"It gave us a huge plug," said Harley DiNardo, owner of Shampoo Avenue B in New York, who said he has hired two extra staffers to help out at the salon to meet sudden demand for the treatment. Many of his new customers have reported finding the salon in Allure, he said. "We didn't know if the article was going to help us or hurt us," he said. "I felt like [writer Mary A. Fischer] was going to do a positive thing but she basically tried to scare everyone. There are way worse smells and chemicals that you can put in your hair. It doesn't damage your hair. There shouldn't be any concern if the stylist knows what they're doing. We're very, very busy. The phone still rings off the hook."
Business is so good, DiNardo said, that he and an employee are becoming the U.S. distributors of the solution, for which DiNardo traveled to Brazil. He plans to train other salons in its use.
The owner of the Argyle Salon & Spa in Los Angeles also said there had been a noticeable uptick in demand for the procedure, citing three walk-ins on Saturday alone, each mentioning the Allure story. (Mauricio Ribeiro, the Brazilian stylist at Argyle who pioneered the use of the solution, did not return calls.) The third salon mentioned in the magazine, Spalano Salon & Spa in Boca Raton, Fla., has stopped using the solution because of health concerns. "When we learned what it is, we stopped immediately," said co-owner Emma Bezdek.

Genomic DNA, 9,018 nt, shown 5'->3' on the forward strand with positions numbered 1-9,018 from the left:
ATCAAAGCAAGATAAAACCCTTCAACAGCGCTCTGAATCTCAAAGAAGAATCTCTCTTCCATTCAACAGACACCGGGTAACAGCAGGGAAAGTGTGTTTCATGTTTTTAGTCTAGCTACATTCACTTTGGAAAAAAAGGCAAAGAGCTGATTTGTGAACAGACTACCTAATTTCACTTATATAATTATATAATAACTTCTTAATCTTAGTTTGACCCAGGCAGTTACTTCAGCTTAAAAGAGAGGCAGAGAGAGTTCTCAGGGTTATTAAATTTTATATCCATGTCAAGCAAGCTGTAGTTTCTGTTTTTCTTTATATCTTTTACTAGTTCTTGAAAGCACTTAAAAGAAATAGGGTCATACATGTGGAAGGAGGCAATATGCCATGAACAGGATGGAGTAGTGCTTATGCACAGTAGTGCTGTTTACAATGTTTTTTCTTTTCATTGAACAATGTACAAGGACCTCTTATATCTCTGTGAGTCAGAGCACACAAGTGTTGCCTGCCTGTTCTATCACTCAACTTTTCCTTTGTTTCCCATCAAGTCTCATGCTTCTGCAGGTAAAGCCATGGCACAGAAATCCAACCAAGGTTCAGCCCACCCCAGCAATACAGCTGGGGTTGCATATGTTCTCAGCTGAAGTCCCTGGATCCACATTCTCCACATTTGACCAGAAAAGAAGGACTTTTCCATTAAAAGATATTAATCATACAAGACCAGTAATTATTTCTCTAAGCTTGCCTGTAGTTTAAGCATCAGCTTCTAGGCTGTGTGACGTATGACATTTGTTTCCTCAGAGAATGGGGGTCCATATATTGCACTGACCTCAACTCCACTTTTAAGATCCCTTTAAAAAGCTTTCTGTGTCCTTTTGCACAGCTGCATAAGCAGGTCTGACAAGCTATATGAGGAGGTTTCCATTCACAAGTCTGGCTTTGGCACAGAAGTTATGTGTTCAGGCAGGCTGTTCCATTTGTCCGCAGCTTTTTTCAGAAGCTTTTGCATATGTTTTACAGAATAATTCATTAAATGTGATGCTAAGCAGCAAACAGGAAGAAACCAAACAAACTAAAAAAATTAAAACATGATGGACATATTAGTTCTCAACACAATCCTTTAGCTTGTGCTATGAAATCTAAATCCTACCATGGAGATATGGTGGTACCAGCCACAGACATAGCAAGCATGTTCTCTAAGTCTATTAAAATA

Allure editor in chief Linda Wells was flummoxed. "It's so illogical that people would willfully pursue something that they know is dangerous," she said. "But I do think that this is a part of the phenomenon of the power of vanity, and some women will just ignore the consequences." She compared it to women afraid to quit smoking lest they gain weight. As to whether a jaded public had become skeptical of health risks reported in the media, she said, "We're not talking about whether red wine raises or lowers cholesterol. We're talking about formaldehyde, which is a known carcinogen." — I.C.